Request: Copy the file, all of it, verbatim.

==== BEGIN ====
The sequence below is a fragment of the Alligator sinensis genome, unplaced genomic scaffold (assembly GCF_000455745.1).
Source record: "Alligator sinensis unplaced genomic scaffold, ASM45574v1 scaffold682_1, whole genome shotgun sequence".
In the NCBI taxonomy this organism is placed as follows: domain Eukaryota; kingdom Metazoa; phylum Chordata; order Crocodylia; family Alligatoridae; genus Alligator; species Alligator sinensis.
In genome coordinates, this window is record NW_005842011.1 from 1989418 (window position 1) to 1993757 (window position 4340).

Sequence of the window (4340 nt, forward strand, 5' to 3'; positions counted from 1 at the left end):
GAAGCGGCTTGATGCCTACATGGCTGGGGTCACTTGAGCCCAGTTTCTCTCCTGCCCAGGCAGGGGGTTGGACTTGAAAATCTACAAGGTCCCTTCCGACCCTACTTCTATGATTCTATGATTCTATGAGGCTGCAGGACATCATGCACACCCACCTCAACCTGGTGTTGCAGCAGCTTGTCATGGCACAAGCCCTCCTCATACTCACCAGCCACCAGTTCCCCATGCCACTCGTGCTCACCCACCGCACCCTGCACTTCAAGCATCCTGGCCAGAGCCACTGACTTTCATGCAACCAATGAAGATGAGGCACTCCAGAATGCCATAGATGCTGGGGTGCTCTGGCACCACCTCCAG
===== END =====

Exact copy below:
The sequence below is a fragment of the Alligator sinensis genome, unplaced genomic scaffold (assembly GCF_000455745.1).
Source record: "Alligator sinensis unplaced genomic scaffold, ASM45574v1 scaffold682_1, whole genome shotgun sequence".
In the NCBI taxonomy this organism is placed as follows: domain Eukaryota; kingdom Metazoa; phylum Chordata; order Crocodylia; family Alligatoridae; genus Alligator; species Alligator sinensis.
In genome coordinates, this window is record NW_005842011.1 from 1989418 (window position 1) to 1993757 (window position 4340).

Sequence of the window (4340 nt, forward strand, 5' to 3'; positions counted from 1 at the left end):
GAAGCGGCTTGATGCCTACATGGCTGGGGTCACTTGAGCCCAGTTTCTCTCCTGCCCAGGCAGGGGGTTGGACTTGAAAATCTACAAGGTCCCTTCCGACCCTACTTCTATGATTCTATGATTCTATGAGGCTGCAGGACATCATGCACACCCACCTCAACCTGGTGTTGCAGCAGCTTGTCATGGCACAAGCCCTCCTCATACTCACCAGCCACCAGTTCCCCATGCCACTCGTGCTCACCCACCGCACCCTGCACTTCAAGCATCCTGGCCAGAGCCACTGACTTTCATGCAACCAATGAAGATGAGGCACTCCAGAATGCCATAGATGCTGGGGTGCTCTGGCACCACCTCCAG